I chose Lyssa because I was going to make the Ascetics very complementary to the Mesmer class. And to the Elementalist, as well, but Mesmers are very clearly associated with Lyssa. I'll get around to detailing them eventually but, in basic, I wanted a caster who'd be capable of delivering pressure. They'd have a number of stances and enchantments that would buff their ability to cast spells and would as a secondary let, say, an Elementalist throw out a lot of skills and they'd also have a lot of energy transferring skills that would let them shunt energy around within a party (Not quite e-denial and not quite e-management on the level of, say, Blood is Power, but they'd have ways of, well, casting without using energy and be able to throw that energy they weren't using to someone else on their team.) so there'd be a way of constructing a viable offense that didn't rely on a) melee or b) the spike. Tinkerers, on the other hand, I wanted to complement the Rangers and Warriors. They'd be a ranged profession (with summoned pets) who'd concentrate on buffing their allies as well as being able to contribute offensively.
If I had my druthers the game would have a very Grecco-Roman setting and the themes of mystery and deception (As well as their counter-points of truth and clarity) would play a big role in the campaign – signified by a motiff with something like Greek dramas and the masks that players in those would wear. So Greek philosophy, mechanical contraptions like the Archimedes engine, and the like. The players would be like heroes from Greek mythology – larger than life figures whose legend grew by the day (Which, I thought, would provide a nice way of getting established characters into the story. Starting characters would go through a series of quests that would create their claim to fame.). And they'd serve as champions or representatives for their chosen faction.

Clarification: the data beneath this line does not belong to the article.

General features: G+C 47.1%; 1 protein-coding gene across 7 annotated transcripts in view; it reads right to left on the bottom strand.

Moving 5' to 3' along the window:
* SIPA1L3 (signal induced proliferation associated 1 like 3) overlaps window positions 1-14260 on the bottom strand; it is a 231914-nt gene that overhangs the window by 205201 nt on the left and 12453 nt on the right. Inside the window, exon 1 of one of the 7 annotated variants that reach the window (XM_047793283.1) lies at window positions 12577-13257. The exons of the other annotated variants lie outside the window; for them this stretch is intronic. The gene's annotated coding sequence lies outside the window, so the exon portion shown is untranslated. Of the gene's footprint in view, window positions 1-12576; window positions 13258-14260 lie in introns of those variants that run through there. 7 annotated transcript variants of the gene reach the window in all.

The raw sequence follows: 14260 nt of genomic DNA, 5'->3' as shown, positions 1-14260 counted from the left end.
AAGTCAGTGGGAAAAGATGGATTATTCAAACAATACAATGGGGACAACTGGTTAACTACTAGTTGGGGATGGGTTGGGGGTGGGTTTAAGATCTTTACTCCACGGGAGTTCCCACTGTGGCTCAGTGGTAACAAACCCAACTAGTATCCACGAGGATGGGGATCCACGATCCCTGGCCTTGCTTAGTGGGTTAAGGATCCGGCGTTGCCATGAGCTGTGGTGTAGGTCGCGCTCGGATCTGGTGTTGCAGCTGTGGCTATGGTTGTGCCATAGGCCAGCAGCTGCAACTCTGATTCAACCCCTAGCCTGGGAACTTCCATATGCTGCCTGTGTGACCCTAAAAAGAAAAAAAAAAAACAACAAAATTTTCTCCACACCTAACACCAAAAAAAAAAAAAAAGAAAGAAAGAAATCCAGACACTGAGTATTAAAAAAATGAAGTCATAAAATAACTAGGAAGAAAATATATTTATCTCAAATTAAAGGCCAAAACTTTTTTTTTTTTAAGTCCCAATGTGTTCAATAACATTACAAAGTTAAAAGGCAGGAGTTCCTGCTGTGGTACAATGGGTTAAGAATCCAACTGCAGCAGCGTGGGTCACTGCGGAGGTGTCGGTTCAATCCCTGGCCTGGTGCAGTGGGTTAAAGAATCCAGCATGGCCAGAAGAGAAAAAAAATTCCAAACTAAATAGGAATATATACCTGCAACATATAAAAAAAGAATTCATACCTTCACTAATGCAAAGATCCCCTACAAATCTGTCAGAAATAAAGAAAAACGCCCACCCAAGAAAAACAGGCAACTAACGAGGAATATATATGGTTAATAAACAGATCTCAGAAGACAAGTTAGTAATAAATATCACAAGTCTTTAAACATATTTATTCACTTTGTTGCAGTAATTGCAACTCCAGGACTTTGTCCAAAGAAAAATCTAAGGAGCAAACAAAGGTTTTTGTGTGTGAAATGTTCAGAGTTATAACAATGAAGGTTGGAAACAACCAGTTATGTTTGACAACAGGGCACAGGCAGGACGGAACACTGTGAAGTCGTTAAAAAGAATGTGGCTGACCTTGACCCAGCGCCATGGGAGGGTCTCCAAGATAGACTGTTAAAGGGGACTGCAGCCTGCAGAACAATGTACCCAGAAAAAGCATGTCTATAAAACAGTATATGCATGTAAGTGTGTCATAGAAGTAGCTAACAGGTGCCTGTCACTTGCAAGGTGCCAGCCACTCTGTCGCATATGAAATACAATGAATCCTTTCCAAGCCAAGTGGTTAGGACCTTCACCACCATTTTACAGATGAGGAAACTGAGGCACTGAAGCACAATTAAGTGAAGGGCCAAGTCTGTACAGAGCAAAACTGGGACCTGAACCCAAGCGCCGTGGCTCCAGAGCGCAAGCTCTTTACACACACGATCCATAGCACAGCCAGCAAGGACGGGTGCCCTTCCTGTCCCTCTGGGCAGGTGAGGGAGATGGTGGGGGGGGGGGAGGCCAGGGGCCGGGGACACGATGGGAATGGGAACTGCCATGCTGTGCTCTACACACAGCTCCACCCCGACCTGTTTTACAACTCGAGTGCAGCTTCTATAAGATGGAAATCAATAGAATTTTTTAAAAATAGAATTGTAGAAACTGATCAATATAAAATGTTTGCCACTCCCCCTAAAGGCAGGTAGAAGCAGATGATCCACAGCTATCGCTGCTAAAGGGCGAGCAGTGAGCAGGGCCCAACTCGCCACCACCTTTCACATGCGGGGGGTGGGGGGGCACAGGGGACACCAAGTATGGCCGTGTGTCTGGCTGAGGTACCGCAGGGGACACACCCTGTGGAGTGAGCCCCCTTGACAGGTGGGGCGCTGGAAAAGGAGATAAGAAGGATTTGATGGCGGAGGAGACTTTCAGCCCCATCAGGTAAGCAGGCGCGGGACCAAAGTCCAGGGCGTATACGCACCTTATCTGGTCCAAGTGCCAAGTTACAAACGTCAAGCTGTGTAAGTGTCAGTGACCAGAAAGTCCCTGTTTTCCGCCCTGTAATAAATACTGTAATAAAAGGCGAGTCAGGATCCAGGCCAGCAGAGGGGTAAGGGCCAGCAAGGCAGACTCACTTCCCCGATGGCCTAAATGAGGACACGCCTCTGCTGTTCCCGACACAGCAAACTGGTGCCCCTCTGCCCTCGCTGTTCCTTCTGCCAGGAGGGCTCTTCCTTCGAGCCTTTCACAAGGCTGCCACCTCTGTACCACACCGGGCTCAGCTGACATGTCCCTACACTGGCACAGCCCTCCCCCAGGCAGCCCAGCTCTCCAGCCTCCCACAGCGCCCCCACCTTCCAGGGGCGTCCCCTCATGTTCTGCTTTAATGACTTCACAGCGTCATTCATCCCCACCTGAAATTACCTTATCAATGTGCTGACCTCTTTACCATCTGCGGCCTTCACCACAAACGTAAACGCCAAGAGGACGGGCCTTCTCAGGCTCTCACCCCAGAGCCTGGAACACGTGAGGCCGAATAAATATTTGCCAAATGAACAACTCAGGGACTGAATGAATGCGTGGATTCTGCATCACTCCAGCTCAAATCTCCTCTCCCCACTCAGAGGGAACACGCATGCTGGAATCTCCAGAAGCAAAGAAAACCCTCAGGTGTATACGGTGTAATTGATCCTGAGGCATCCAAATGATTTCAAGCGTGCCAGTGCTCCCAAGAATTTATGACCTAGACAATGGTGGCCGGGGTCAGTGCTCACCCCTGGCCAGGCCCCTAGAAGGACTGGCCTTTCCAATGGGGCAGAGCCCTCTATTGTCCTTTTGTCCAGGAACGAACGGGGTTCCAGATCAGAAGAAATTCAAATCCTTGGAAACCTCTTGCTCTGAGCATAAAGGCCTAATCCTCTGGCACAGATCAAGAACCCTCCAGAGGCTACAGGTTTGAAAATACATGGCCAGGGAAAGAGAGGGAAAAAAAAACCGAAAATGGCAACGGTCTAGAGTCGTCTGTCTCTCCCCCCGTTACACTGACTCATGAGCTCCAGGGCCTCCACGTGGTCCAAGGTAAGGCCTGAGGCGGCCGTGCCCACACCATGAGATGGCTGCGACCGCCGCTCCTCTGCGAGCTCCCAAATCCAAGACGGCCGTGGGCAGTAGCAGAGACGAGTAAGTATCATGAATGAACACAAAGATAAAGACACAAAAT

And, in that role, they'd travel to a place called the Proving Ground which would be something of a gather place like the ancient Olympics or something and participate in tournaments to, well, prove their worth. That's right, I expected everyone playing the game to dabble in PvP to advance the plot. This would probably result in no end of gnashing teeth on the forums but, basically, it'd be like the snowball fights – whatever faction you signed up for would come with a set skill bar and you'd engage in quick battles where you'd gain some points towards your faction's title for winning. Win enough games and you had your title and could move on. It wouldn't be a very high number but, of course, if you wanted you could earn a lot more. I didn't really have the mechanics worked out very well but I like the no-DP, quick rez format of, say, Aspenwood or the Alliance Battles and it'd be a nice way to introduce PvP to people who might otherwise reject it based on their experiences in the Arena or Tombs.